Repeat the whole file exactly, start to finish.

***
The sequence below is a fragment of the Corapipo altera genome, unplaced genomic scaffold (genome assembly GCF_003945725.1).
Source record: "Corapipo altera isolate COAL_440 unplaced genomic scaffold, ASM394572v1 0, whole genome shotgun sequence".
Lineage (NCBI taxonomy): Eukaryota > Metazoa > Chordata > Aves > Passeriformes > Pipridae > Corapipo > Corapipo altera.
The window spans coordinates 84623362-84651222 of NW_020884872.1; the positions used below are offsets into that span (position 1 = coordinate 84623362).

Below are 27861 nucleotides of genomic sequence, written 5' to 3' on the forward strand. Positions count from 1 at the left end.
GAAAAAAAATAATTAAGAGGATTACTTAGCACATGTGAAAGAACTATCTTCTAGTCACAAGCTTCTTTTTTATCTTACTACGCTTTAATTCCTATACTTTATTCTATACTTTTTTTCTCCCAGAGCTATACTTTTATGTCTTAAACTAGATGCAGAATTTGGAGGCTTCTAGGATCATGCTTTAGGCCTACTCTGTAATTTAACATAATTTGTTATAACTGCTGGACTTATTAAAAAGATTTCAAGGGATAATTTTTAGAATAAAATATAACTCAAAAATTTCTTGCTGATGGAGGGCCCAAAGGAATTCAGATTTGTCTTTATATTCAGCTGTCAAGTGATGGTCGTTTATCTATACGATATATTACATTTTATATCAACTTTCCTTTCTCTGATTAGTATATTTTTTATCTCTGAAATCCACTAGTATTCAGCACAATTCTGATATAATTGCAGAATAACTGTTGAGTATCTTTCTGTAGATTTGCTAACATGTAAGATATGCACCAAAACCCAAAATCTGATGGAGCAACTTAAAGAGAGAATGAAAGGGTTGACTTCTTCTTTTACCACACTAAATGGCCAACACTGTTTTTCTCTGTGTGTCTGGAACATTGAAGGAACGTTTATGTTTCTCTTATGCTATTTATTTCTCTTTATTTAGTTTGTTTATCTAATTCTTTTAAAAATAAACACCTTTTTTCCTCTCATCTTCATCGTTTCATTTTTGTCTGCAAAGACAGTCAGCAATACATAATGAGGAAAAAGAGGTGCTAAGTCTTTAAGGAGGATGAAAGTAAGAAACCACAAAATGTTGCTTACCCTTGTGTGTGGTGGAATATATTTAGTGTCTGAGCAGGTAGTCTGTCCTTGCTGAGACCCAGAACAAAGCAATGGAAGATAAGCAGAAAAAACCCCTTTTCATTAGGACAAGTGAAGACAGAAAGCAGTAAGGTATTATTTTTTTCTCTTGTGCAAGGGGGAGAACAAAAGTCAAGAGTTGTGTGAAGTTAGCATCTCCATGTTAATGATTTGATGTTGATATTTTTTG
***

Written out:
The sequence below is a fragment of the Corapipo altera genome, unplaced genomic scaffold (genome assembly GCF_003945725.1).
Source record: "Corapipo altera isolate COAL_440 unplaced genomic scaffold, ASM394572v1 0, whole genome shotgun sequence".
Lineage (NCBI taxonomy): Eukaryota > Metazoa > Chordata > Aves > Passeriformes > Pipridae > Corapipo > Corapipo altera.
The window spans coordinates 84623362-84651222 of NW_020884872.1; the positions used below are offsets into that span (position 1 = coordinate 84623362).

Below are 27861 nucleotides of genomic sequence, written 5' to 3' on the forward strand. Positions count from 1 at the left end.
GAAAAAAAATAATTAAGAGGATTACTTAGCACATGTGAAAGAACTATCTTCTAGTCACAAGCTTCTTTTTTATCTTACTACGCTTTAATTCCTATACTTTATTCTATACTTTTTTTCTCCCAGAGCTATACTTTTATGTCTTAAACTAGATGCAGAATTTGGAGGCTTCTAGGATCATGCTTTAGGCCTACTCTGTAATTTAACATAATTTGTTATAACTGCTGGACTTATTAAAAAGATTTCAAGGGATAATTTTTAGAATAAAATATAACTCAAAAATTTCTTGCTGATGGAGGGCCCAAAGGAATTCAGATTTGTCTTTATATTCAGCTGTCAAGTGATGGTCGTTTATCTATACGATATATTACATTTTATATCAACTTTCCTTTCTCTGATTAGTATATTTTTTATCTCTGAAATCCACTAGTATTCAGCACAATTCTGATATAATTGCAGAATAACTGTTGAGTATCTTTCTGTAGATTTGCTAACATGTAAGATATGCACCAAAACCCAAAATCTGATGGAGCAACTTAAAGAGAGAATGAAAGGGTTGACTTCTTCTTTTACCACACTAAATGGCCAACACTGTTTTTCTCTGTGTGTCTGGAACATTGAAGGAACGTTTATGTTTCTCTTATGCTATTTATTTCTCTTTATTTAGTTTGTTTATCTAATTCTTTTAAAAATAAACACCTTTTTTCCTCTCATCTTCATCGTTTCATTTTTGTCTGCAAAGACAGTCAGCAATACATAATGAGGAAAAAGAGGTGCTAAGTCTTTAAGGAGGATGAAAGTAAGAAACCACAAAATGTTGCTTACCCTTGTGTGTGGTGGAATATATTTAGTGTCTGAGCAGGTAGTCTGTCCTTGCTGAGACCCAGAACAAAGCAATGGAAGATAAGCAGAAAAAACCCCTTTTCATTAGGACAAGTGAAGACAGAAAGCAGTAAGGTATTATTTTTTTCTCTTGTGCAAGGGGGAGAACAAAAGTCAAGAGTTGTGTGAAGTTAGCATCTCCATGTTAATGATTTGATGTTGATATTTTTTG